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Sola Scriptura is the Protestant view (their “rule of faith”) that only the Bible is an infallible authority. Perspicuity is a key aspect or presupposition of sola Scriptura. It holds that the Bible is sufficiently clear in matters of salvation, at least, for anyone to understand without the necessary guidance of any authoritative Christian body.
Is this true? Few things could be conceived as more fatal to the position than multiple hundreds of competing, feuding denominations, where – sadly – much error must be present, according to the laws of contradiction.
Protestant sects started proliferating wildly, as soon as Martin Luther (the founder of the system) set the wheels in motion. He himself despised this tendency, yet apparently failed to comprehend the organic causal relationship between his sola Scriptura and perspicuity and the fruit that they very quickly produced.
The Bible is not perspicuous enough to efficiently eliminate Protestant internal differences. Protestants respond to this objection by maintaining that sin blinds those in opposing camps from seeing obvious truths, which even a “plowboy” (Luther’s famous phrase) ought to be able to grasp.
Obviously, Martin Luther himself expected perspicuity to create doctrinal unity, because he was very distraught at the scandalous, ever-increasing sectarianism. People (so he thought) would be free to discover all this “new” biblical truth (from a Catholic perspective, either not new or not true), just as Luther had. Alas, it wasn’t nearly so simple.
Yes, sin is clearly a factor in any human affairs, yet to say it is the main reason for hundreds of denominations (rather than a flaw in principle in whole or in part) is a bit much to take. The problem isn’t that “the other guy is blinded by sin….”, it is that we all are blinded by original sin and are thus incapable of establishing a real unity without a central organizing impetus in the Church.
Protestants divide into five major camps concerning the central rite of initiation into the Christian faith:
1) Infant baptismal regeneration (e.g., Lutherans).
2) Adult baptismal regeneration (e.g., Churches of Christ).
3) Symbolic-only infant baptism (e.g., Presbyterians).
4) Symbolic-only adult baptism (e.g., Baptists).
5) No baptism required at all (e.g., Quakers, Salvation Army).
Since this debate hasn’t been able to be resolved, many simply deny that baptism is “central.” Yet the Bible insists on the crucial nature of baptism:
Mark 16:16 (RSV) He who believes and is baptized will be saved; . . .
Titus 3:5 he saved us, . . . by the washing of regeneration and renewal in the Holy Spirit, (cf. Jn 3:5)
1 Peter 3:21 Baptism, which corresponds to this [Noah’s ark], now saves you, . . .
The Apostle Paul referred to “one Lord, one faith, one baptism” (Eph 4:5). The Catholic, when studying the Bible, wants to know if his interpretations are in line with those of the Church, and apostolic tradition. In this way, doctrinal unity can be maintained.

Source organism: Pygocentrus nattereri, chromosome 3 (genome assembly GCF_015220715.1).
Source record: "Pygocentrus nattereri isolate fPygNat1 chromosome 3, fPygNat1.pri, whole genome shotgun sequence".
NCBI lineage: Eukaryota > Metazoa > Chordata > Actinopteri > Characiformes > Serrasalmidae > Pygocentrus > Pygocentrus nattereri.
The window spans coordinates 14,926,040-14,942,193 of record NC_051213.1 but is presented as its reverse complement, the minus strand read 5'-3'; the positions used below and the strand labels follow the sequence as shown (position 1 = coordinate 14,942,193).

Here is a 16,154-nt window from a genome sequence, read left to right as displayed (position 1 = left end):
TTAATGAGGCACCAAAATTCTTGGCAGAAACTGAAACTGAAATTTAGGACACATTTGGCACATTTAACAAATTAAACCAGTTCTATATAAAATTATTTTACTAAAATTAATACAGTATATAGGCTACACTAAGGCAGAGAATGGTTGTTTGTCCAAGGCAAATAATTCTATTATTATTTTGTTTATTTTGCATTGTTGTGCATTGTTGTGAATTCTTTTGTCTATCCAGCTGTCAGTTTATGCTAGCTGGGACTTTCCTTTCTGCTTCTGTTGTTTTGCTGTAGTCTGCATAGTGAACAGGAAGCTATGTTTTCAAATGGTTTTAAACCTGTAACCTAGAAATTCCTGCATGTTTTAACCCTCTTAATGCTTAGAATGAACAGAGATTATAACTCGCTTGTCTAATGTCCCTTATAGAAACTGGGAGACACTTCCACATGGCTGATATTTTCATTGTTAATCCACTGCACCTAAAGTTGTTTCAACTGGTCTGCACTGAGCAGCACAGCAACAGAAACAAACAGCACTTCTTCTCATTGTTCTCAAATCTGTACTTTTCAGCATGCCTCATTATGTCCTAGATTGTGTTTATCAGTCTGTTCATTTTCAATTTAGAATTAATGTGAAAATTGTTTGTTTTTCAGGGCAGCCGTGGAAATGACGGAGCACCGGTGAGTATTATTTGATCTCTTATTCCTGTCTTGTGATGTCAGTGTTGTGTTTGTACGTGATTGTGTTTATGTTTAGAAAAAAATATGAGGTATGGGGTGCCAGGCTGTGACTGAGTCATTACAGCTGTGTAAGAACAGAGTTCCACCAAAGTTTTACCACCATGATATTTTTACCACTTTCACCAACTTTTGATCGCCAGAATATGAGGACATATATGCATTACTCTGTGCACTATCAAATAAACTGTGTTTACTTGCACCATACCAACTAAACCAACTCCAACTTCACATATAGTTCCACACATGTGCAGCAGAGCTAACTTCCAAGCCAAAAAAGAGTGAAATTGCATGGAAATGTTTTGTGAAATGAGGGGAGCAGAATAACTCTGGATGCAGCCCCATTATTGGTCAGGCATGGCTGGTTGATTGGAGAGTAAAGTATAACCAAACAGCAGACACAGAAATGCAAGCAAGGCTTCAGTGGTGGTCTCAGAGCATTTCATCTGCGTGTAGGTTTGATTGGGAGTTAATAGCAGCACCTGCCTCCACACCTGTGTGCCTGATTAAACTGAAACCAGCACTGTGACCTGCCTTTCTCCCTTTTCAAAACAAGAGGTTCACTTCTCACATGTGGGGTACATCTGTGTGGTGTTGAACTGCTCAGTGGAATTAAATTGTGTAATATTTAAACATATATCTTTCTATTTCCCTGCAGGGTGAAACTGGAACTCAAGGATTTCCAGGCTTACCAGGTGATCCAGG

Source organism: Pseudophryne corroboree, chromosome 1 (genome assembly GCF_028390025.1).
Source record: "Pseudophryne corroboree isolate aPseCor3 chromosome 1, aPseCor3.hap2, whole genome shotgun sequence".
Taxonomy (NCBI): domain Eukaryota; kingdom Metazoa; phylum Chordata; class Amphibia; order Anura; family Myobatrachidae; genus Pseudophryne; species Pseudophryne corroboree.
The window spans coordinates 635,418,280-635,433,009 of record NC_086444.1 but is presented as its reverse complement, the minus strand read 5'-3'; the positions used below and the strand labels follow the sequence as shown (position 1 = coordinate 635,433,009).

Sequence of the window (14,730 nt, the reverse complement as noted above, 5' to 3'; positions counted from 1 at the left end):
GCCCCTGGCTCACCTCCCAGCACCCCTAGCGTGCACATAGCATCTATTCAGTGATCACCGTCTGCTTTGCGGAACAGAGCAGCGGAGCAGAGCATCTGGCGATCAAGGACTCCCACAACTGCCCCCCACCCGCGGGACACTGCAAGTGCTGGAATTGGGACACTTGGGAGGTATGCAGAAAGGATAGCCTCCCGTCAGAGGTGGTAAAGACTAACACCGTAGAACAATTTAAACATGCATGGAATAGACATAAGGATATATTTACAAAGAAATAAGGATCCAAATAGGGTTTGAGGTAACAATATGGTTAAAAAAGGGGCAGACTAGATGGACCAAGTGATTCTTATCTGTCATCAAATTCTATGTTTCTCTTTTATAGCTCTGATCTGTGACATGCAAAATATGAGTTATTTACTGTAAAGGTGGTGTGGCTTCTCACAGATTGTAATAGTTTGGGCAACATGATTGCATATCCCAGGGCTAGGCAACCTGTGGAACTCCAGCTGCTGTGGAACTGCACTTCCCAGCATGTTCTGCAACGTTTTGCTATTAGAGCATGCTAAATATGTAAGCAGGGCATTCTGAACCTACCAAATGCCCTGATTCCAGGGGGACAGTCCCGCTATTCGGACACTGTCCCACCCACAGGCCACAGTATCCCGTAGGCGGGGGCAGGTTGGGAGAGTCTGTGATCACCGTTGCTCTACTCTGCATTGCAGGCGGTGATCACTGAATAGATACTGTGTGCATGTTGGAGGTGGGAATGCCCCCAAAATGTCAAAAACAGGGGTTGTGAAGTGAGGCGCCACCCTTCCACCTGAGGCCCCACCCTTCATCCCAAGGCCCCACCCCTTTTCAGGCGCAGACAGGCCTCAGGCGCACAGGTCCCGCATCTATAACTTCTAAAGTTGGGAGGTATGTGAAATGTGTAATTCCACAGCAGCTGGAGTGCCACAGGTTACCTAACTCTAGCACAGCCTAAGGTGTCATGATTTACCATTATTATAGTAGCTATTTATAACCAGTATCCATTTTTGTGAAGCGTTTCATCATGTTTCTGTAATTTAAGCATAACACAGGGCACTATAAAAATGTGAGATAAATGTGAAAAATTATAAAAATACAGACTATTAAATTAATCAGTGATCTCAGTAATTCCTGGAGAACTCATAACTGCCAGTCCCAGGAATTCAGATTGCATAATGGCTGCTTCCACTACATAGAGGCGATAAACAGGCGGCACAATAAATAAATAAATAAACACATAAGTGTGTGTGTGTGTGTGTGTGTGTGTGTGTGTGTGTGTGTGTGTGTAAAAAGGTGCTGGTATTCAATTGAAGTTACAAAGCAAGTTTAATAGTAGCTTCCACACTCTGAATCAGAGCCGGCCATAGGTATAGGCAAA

It’s not that Scripture is so unclear and esoteric that it is an utter mystery and an undecipherable “code” that only Holy Mother Church can break, and that no individual can possibly understand. Rather, the Church is required to speak authoritatively as to what Holy Scripture teaches, just as it spoke authoritatively with regard to what books were to be included in Scripture. Holy Scripture remains inherentlywhat it is: God’s inspired, infallible written revelation.
Tradition in the Bible (particularly for St. Paul) is not an individualistic thing, kept by each person as an esoteric “secret,” as the gnostic heretics would have it. No, it is obviously a corporately held entity. It is held in common by the Church, as the collectivity of Christians. And as this deposit of faith was one unified teaching, there necessarily had to be one Church to preserve and promulgate it.
Baptism and the Eucharist are indeed “primary” and “essential” doctrines – precisely the sort of beliefs that a perspicuous Scripture is supposed to resolve. Yet they have not been resolved; ergo: this understanding of perspicuity is false. Our Lord Jesus directly connects the Eucharist and salvation:
John 6:50-58 “This is the bread which comes down from heaven, that a man may eat of it and not die.  I am the living bread which came down from heaven; if any one eats of this bread, he will live for ever; and the bread which I shall give for the life of the world is my flesh.”  The Jews then disputed among themselves, saying, “How can this man give us his flesh to eat?”  So Jesus said to them, “Truly, truly, I say to you, unless you eat the flesh of the Son of man and drink his blood, you have no life in you;  he who eats my flesh and drinks my blood has eternal life, and I will raise him up at the last day.  For my flesh is food indeed, and my blood is drink indeed.  He who eats my flesh and drinks my blood abides in me, and I in him.  As the living Father sent me, and I live because of the Father, so he who eats me will live because of me.  This is the bread which came down from heaven, not such as the fathers ate and died; he who eats this bread will live for ever.”
How, then, can there be multiple interpretations of the Eucharist (as also occur in Protestantism)? It’s a central doctrine, essential to salvation! Multiple parties are all approaching Scripture with open-mindedness and willingness to follow it, yet they still disagree. We may freely affirm that Calvin and Luther were both utterly sincere in their commitment to Holy Scripture as authoritative. Yet they couldn’t agree on many fundamental issues (including baptism and the Eucharist: Luther being much more traditional and “Catholic”).
Therefore, it is reasonable to conclude that perspicuity is untrue. God intended for His Church to guide individuals in their study of the Bible (Acts 8:27-31).